this group aims at fostering exchange on anarchist scholarship and practice.
Philosophy once started as the critical reflection on relatively ordinary human concerns. Increasing specialization has moved the discipline farther and farther away from these concerns, however, undermining its relevance outside the academy, but has also resulting in an ever increasing fragmentation. This fragmentation has further divided the field into a large number of esoteric communities that hardly understand each other. “Further divided”, because philosophy was already divided into schools and traditions that seem to speak mutually unintelligible languages. In addition to these problems for philosophy as a discipline or “cultural genre” (Rorty), this situation also creates a problem for individual philosophers who are driven primarily by the “big” and ordinary concerns that once founded the field, but that do not fit well in contemporary academic philosophy. In this essay, I suggest – but ultimately do not fully endorse – metaphilosophical anarchism as a possible solution to these problems. Metaphilosophical anarchism requires transparency and rejects opacity, but so do all other approaches to philosophy – at least officially – and if that is right, then anarchism has nothing new or different to offer.
Bruno Latour’s seminal work We Have Never Been Modern urges us to consider what he calls “a parliament of things.” This notion of a “parliament of things” offers a new opportunity for the study of philosophy and anarchism. It is a start, but lacks a certain bravery and sense of adventure. In never being modern, we don’t find ourselves in the midst of a parliament of things, but an anarchy of things: a radical flatness of objects in which we must rethink property, politics and ecology. Additionally, Graham Harman’s “Object Oriented Philosophy” demonstrates and cultivates Latour’s work into a new type of ontological anarchism, not of humans, but of things. This project seeks to connect up the metaphysics of Latour and Harman with anarchism.
In dieser Sammelrezension wird die Sammelband-Trilogie ‘Anarchism, Geography and The Spirit of Revolt’ besprochen und deren Beitrag zur ‘Radical Geography’ diskutiert. Dabei werden insbesondere jene Tendenzen der Trilogie kritisiert, die darauf abzielen anarchistische Ansätze in der Geographie als hegemoniales Projekt zu positionieren. Ist ein solches Unterfangen wirklich ein neuer Spirit of Revolt? Es ist höchst fraglich, ob und wie eine anarchistische Haltung an der Universität im Allgemeinen und der Geographie im Speziellen konsequent vertreten werden kann. Rezensierte Bände: 1. Simon Springer/Marcelo Lopes de Souza/Richard J. White (Hg.): The Radicalization of Pedagogy. Anarchism, Geography and The Spirit of Revolt. London: Rowman & Littlefield, 2016. / 2. Marcelo Lopes de Souza/Richard J. White/Simon Springer (Hg.): Theories of Resistance. Anarchism, Geography and The Spirit of Revolt. London: Rowman & Littlefield, 2016. / 3. Richard J. White/Simon Springer/Marcelo Lopes de Souza (Hg.): The Practice of Freedom. Anarchism, Geography and The Spirit of Revolt. London: Rowman & Littlefield, 2016.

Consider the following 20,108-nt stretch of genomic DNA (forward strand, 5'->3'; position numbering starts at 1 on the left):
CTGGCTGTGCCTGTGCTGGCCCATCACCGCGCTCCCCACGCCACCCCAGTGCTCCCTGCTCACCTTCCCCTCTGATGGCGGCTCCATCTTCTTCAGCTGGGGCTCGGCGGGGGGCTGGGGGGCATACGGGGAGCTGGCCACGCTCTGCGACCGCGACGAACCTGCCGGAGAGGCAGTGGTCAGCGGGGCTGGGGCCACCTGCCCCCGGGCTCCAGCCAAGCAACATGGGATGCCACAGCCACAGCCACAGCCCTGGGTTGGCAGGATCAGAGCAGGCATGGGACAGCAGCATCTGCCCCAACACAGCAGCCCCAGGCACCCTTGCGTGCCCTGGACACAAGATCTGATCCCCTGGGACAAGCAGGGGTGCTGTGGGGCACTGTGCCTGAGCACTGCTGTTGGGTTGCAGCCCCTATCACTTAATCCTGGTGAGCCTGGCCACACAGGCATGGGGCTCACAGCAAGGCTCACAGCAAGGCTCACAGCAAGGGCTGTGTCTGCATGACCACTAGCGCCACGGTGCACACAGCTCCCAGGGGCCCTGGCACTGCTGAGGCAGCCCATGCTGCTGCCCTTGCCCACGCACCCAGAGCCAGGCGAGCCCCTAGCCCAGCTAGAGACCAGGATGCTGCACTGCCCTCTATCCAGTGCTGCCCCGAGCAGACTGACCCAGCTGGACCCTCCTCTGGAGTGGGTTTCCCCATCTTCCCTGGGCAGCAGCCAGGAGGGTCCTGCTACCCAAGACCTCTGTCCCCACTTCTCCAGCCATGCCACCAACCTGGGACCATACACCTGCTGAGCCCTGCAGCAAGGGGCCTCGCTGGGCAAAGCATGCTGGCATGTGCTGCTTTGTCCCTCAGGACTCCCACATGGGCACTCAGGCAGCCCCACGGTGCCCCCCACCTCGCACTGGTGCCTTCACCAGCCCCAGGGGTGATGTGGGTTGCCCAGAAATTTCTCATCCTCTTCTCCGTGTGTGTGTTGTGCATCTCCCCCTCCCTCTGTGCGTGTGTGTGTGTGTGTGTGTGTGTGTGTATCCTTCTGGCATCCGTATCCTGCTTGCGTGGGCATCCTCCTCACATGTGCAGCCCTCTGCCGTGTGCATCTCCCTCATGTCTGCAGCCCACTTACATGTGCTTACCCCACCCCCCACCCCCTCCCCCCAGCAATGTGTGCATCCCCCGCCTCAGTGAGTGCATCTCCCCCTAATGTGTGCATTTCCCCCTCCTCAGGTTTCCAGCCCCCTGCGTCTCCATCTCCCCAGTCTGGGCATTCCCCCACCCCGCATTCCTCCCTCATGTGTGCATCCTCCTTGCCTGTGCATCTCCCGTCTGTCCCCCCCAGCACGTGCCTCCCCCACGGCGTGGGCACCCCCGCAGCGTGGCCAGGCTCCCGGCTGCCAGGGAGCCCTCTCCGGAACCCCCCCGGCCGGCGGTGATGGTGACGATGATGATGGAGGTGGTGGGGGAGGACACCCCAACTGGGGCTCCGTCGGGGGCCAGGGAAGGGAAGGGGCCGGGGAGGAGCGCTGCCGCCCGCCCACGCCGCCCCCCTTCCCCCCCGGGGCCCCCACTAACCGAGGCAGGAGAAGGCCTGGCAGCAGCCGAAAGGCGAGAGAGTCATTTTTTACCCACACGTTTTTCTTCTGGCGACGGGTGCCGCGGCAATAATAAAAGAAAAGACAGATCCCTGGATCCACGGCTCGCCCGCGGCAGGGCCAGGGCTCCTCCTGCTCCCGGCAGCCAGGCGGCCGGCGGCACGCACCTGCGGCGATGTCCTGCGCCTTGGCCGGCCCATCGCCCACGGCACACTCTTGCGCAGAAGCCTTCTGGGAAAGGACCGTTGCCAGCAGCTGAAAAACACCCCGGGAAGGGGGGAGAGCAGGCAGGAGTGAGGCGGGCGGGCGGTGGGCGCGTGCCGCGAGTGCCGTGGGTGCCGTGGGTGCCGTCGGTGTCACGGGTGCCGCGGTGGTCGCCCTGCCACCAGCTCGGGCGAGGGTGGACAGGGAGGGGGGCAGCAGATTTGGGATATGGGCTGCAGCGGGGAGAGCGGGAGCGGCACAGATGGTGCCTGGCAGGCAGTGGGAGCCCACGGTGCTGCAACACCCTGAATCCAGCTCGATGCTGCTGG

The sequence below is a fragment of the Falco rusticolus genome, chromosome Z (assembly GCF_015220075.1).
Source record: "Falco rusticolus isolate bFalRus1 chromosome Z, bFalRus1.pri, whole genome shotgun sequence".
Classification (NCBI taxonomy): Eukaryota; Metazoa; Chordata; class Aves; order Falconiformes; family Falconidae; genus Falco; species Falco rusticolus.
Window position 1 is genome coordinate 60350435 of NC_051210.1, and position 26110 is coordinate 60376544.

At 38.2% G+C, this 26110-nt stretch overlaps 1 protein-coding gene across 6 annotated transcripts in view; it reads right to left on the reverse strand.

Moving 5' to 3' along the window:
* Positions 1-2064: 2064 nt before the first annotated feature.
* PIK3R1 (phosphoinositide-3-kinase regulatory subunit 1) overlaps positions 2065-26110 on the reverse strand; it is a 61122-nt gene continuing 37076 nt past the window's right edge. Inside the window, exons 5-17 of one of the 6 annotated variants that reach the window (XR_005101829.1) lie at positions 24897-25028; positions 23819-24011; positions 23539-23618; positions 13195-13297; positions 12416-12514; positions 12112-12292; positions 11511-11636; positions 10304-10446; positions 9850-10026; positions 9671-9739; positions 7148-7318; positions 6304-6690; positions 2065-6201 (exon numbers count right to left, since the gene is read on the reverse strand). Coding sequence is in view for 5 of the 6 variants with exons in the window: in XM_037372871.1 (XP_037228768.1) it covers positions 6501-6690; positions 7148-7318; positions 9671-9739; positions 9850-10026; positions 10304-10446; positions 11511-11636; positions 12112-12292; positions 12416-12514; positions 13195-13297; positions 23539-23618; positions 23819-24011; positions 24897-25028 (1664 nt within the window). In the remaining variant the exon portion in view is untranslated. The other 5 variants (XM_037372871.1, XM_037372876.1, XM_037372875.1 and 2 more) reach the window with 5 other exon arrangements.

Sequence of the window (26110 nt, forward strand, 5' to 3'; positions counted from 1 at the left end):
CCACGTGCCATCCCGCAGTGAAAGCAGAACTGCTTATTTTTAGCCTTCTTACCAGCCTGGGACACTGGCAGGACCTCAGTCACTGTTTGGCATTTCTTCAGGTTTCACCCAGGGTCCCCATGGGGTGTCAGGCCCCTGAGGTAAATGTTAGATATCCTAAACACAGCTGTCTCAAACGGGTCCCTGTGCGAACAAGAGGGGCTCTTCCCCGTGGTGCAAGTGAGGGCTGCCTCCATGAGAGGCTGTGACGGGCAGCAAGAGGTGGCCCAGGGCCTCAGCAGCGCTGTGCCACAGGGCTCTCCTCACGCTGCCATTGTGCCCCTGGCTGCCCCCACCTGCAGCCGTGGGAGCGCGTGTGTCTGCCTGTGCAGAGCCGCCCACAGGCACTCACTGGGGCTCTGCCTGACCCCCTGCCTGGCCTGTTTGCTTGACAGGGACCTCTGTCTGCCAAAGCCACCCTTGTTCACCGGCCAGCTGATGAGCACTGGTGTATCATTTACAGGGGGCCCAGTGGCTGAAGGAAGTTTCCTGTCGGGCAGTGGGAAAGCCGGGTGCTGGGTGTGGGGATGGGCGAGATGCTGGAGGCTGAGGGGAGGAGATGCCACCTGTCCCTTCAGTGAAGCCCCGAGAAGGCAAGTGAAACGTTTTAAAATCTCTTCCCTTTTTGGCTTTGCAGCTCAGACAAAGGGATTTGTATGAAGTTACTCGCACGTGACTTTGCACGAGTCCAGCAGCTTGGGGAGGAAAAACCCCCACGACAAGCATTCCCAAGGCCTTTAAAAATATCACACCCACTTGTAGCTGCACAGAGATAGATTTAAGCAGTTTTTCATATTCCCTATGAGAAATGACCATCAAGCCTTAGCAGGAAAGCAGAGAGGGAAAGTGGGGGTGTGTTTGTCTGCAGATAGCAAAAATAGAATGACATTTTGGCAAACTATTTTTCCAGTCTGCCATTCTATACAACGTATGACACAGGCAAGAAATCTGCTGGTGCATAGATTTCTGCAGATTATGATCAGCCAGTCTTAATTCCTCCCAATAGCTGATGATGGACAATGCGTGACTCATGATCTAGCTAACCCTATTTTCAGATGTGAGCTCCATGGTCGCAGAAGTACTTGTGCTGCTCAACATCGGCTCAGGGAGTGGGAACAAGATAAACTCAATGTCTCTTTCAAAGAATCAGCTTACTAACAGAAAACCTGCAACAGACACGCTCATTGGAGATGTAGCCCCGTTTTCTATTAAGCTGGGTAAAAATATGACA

Es wird hier die ‘Anarchism, Geography and The Spirit of Revolt’ Triologie besprochen und deren Beitrag zur Anarchistischen Geographie diskutiert. Dabei werden vor allem die Tendenzen kritisiert, die dazu beitragen anarchistische Ansätze in der Geographie als hegemoniales Projekt zu positionieren. Ist ein solches Unterfangen wirklich ein neuer Spirit of Revolt? Ob und wie eine anarchistische Haltung an der Universität im Allgemeinen und der Geographie im Speziellen konsequent vertreten werden kann, bleibt mehr als fraglich. rezensierte Bände: 1. Simon Springer/Marcelo Lopes de Souza/Richard J. White (Hg.): The Radicalization of Pedagogy. Anarchism, Geography and The Spirit of Revolt. London: Rowman & Littlefield, 2016. 2. Marcelo Lopes de Souza/Richard J. White/Simon Springer (Hg.): Theories of Resistance. Anarchism, Geography and The Spirit of Revolt. London: Rowman & Littlefield, 2016. 3. Richard J. White/Simon Springer/Marcelo Lopes de Souza (Hg.): The Practice of Freedom. Anarchism, Geography and The Spirit of Revolt. London: Rowman & Littlefield, 2016.